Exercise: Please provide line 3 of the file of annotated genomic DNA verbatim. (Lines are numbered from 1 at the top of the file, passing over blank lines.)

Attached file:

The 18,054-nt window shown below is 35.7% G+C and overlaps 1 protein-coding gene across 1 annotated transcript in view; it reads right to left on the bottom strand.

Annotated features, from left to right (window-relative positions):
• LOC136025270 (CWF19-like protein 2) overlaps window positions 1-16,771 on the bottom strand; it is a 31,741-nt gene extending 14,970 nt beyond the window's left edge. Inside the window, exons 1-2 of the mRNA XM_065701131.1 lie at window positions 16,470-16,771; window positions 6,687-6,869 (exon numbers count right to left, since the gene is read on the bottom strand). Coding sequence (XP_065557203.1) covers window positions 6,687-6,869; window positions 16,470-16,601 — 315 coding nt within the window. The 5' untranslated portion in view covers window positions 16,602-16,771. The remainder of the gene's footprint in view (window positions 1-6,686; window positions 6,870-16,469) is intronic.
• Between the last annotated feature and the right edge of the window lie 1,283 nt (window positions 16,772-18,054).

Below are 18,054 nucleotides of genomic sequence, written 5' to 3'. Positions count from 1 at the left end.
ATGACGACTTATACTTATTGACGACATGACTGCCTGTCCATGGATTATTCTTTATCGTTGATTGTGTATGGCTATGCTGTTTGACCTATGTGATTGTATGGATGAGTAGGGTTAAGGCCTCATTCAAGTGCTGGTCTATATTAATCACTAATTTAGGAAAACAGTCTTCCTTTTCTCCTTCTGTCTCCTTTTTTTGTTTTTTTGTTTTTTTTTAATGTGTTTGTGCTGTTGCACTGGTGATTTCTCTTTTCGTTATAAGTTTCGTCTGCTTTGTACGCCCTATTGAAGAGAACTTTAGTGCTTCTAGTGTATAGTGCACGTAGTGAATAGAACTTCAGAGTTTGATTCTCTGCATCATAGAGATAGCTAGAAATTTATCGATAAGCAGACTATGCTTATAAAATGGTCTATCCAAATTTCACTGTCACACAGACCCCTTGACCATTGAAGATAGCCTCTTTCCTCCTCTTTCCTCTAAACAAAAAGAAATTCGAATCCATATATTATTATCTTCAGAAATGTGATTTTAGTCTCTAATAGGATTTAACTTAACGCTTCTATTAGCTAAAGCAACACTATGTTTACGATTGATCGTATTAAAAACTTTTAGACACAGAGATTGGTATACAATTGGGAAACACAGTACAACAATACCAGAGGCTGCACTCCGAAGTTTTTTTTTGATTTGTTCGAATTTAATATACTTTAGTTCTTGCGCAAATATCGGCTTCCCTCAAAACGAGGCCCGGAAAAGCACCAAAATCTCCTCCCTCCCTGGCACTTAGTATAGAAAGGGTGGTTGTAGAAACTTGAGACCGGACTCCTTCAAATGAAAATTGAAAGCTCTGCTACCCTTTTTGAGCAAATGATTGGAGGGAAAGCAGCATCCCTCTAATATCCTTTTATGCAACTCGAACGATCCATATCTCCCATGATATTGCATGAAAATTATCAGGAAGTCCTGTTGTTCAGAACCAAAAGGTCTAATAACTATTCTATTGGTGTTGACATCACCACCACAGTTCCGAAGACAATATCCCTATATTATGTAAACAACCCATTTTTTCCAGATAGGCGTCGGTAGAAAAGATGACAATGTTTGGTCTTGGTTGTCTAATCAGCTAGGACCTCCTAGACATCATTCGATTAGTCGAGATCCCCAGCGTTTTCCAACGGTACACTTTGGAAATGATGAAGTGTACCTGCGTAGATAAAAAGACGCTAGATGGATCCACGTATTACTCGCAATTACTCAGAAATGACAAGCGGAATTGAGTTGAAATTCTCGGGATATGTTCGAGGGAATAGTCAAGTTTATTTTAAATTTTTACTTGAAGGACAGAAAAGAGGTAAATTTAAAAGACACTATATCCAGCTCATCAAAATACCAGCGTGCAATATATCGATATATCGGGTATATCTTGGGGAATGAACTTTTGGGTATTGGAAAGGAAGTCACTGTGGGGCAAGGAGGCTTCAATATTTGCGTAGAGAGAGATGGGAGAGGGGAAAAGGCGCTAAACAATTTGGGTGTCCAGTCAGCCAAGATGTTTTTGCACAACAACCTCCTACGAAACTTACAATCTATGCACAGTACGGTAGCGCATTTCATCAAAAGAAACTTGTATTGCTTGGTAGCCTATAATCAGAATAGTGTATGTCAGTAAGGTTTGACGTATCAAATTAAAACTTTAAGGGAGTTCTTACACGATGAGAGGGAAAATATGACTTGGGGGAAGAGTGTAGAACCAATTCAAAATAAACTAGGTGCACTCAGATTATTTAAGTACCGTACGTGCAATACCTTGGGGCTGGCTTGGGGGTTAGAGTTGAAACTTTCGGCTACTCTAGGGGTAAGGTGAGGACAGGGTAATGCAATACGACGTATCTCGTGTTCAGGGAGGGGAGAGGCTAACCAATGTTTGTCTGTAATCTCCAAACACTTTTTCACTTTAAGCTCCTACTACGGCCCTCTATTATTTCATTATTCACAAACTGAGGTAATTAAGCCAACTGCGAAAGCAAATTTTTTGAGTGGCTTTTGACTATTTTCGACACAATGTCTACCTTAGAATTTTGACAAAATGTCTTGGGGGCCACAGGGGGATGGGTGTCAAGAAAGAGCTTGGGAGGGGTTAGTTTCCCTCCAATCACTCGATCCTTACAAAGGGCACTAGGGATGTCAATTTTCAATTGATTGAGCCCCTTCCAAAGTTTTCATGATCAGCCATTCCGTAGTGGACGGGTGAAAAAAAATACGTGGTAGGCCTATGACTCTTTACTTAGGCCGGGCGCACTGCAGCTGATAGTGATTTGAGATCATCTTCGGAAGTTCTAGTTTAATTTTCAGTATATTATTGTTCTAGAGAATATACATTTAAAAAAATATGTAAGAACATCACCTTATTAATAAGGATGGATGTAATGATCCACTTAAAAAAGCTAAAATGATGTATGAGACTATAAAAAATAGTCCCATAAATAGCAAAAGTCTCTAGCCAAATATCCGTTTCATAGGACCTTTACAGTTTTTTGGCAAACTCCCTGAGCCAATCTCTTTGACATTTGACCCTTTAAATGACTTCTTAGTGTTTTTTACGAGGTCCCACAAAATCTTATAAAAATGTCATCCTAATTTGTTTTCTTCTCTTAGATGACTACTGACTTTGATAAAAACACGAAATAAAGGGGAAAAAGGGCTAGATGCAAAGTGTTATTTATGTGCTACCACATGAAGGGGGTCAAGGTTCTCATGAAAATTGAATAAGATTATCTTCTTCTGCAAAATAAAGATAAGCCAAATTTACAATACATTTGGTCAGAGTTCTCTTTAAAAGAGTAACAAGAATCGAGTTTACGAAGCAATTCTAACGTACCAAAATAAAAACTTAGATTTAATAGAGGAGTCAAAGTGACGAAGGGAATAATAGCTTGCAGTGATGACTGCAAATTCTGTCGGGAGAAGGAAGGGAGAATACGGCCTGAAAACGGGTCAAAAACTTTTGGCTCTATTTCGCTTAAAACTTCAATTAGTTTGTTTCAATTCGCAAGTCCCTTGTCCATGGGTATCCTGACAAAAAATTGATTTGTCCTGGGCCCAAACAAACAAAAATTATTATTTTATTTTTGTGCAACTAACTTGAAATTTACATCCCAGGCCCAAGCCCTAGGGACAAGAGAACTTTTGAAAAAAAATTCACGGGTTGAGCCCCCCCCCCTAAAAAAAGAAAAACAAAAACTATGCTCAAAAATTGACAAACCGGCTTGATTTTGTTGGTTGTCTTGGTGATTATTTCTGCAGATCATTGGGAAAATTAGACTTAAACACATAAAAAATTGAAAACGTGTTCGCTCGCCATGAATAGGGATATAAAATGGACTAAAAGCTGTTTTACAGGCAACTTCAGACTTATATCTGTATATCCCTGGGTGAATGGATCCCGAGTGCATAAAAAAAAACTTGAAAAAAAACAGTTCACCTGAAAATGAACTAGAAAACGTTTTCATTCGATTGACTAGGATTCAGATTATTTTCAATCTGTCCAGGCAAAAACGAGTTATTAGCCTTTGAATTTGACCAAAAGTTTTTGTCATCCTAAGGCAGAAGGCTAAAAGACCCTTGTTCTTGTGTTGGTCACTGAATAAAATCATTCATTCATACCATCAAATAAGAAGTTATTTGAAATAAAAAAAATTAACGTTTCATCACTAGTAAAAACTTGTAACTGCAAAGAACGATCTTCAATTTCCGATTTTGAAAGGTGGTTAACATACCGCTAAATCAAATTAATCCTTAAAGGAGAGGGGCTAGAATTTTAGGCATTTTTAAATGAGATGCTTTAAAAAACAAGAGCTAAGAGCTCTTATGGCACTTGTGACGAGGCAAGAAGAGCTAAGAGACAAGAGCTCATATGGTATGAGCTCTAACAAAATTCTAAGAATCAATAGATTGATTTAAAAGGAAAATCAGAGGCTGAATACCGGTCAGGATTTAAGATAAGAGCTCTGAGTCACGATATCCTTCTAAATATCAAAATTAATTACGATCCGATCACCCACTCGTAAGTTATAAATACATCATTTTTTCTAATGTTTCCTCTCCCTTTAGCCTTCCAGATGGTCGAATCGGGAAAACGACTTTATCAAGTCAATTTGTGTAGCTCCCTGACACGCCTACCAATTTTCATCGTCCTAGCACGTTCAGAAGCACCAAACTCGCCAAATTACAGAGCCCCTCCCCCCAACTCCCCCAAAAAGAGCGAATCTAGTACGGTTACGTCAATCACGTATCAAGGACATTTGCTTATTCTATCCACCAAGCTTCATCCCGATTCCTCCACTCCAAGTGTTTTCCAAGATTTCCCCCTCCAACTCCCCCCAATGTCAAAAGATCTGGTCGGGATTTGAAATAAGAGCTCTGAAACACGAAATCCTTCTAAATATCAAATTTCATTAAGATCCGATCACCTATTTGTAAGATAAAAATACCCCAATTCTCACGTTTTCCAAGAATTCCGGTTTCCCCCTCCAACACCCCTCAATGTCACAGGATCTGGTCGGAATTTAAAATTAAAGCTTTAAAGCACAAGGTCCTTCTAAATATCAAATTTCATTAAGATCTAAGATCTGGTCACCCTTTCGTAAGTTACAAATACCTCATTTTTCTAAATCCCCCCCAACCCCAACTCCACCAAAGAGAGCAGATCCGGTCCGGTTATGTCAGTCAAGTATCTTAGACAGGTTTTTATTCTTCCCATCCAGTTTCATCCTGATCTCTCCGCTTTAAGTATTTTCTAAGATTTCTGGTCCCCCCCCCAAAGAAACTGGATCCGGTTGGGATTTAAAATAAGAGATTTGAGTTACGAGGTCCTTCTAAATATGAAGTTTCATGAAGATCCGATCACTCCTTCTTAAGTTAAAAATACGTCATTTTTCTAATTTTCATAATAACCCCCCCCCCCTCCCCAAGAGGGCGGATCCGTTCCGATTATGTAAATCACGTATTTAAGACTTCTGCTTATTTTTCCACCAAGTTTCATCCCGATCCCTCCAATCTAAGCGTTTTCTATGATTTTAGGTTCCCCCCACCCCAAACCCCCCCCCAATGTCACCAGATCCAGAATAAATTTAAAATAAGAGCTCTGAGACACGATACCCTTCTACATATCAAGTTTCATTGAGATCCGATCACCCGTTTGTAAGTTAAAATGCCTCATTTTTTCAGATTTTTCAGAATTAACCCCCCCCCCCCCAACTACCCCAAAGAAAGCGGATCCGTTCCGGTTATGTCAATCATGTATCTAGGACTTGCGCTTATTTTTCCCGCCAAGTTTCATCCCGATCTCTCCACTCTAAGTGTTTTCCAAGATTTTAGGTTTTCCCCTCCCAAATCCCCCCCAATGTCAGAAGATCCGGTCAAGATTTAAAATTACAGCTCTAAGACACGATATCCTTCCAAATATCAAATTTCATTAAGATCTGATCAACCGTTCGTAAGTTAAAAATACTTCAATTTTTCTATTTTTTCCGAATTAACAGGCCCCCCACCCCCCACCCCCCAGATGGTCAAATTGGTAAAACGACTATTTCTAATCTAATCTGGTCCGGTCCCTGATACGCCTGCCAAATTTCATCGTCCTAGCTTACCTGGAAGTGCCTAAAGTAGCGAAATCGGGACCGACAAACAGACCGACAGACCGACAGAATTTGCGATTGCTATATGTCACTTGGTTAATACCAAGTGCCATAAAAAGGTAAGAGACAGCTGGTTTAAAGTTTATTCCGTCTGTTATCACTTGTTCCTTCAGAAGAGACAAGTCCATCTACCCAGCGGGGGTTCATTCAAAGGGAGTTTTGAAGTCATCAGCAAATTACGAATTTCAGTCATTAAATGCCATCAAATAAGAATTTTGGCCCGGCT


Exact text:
• LOC136025270 (CWF19-like protein 2) overlaps window positions 1-16,771 on the bottom strand; it is a 31,741-nt gene extending 14,970 nt beyond the window's left edge. Inside the window, exons 1-2 of the mRNA XM_065701131.1 lie at window positions 16,470-16,771; window positions 6,687-6,869 (exon numbers count right to left, since the gene is read on the bottom strand). Coding sequence (XP_065557203.1) covers window positions 6,687-6,869; window positions 16,470-16,601 — 315 coding nt within the window. The 5' untranslated portion in view covers window positions 16,602-16,771. The remainder of the gene's footprint in view (window positions 1-6,686; window positions 6,870-16,469) is intronic.